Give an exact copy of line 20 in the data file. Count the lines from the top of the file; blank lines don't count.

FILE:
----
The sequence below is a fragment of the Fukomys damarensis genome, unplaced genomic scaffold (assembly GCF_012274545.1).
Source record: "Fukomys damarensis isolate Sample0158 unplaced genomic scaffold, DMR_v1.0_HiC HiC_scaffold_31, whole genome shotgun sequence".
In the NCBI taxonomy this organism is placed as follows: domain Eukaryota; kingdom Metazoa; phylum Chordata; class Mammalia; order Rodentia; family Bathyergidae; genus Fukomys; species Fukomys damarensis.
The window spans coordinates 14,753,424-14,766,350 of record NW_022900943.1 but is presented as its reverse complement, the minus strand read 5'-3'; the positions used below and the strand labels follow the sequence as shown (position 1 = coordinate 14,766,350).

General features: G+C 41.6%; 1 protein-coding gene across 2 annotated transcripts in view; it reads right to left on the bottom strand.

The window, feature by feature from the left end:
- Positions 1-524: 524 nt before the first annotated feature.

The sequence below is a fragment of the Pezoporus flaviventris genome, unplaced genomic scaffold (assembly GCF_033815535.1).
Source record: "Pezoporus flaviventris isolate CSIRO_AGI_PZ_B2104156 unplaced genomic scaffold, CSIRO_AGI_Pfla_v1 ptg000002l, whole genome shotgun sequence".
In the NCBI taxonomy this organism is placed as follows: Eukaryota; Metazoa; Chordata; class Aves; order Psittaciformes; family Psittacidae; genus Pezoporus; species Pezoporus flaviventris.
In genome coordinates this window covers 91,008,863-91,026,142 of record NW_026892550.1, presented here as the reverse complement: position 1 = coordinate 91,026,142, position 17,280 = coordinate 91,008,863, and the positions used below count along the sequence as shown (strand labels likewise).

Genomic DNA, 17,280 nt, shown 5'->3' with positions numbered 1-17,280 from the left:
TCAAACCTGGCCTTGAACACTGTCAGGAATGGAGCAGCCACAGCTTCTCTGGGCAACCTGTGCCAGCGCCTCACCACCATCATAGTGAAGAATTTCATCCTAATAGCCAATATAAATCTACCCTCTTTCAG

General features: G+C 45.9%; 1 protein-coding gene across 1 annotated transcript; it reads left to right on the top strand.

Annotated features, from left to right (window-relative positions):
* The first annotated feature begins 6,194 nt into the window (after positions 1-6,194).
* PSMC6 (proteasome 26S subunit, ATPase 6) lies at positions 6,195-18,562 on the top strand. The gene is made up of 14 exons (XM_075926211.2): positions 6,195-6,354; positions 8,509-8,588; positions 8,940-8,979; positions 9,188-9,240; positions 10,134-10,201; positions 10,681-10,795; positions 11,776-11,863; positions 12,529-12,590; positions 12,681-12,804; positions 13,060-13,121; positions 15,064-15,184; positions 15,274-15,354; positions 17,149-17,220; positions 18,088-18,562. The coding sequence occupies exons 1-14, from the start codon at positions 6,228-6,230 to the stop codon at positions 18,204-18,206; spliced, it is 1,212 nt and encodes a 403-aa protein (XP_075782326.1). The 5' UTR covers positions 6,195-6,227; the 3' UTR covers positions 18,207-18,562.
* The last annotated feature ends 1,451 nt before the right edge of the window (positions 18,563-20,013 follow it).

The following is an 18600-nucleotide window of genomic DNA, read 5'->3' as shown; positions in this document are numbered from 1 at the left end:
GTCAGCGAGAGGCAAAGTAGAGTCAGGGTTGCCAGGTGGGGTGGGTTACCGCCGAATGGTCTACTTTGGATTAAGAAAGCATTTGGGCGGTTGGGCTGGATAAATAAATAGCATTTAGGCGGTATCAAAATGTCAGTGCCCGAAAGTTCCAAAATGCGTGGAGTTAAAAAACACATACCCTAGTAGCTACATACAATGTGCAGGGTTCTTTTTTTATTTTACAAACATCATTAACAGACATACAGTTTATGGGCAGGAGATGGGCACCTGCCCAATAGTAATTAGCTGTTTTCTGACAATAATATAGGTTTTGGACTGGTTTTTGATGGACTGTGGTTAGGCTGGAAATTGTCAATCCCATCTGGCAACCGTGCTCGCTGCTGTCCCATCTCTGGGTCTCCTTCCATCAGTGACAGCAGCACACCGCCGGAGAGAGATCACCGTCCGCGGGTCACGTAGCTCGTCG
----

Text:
GTCAGCGAGAGGCAAAGTAGAGTCAGGGTTGCCAGGTGGGGTGGGTTACCGCCGAATGGTCTACTTTGGATTAAGAAAGCATTTGGGCGGTTGGGCTGGATAAATAAATAGCATTTAGGCGGTATCAAAATGTCAGTGCCCGAAAGTTCCAAAATGCGTGGAGTTAAAAAACACATACCCTAGTAGCTACATACAATGTGCAGGGTTCTTTTTTTATTTTACAAACATCATTAACAGACATACAGTTTATGGGCAGGAGATGGGCACCTGCCCAATAGTAATTAGCTGTTTTCTGACAATAATATAGGTTTTGGACTGGTTTTTGATGGACTGTGGTTAGGCTGGAAATTGTCAATCCCATCTGGCAACCGTGCTCGCTGCTGTCCCATCTCTGGGTCTCCTTCCATCAGTGACAGCAGCACACCGCCGGAGAGAGATCACCGTCCGCGGGTCACGTAGCTCGTCG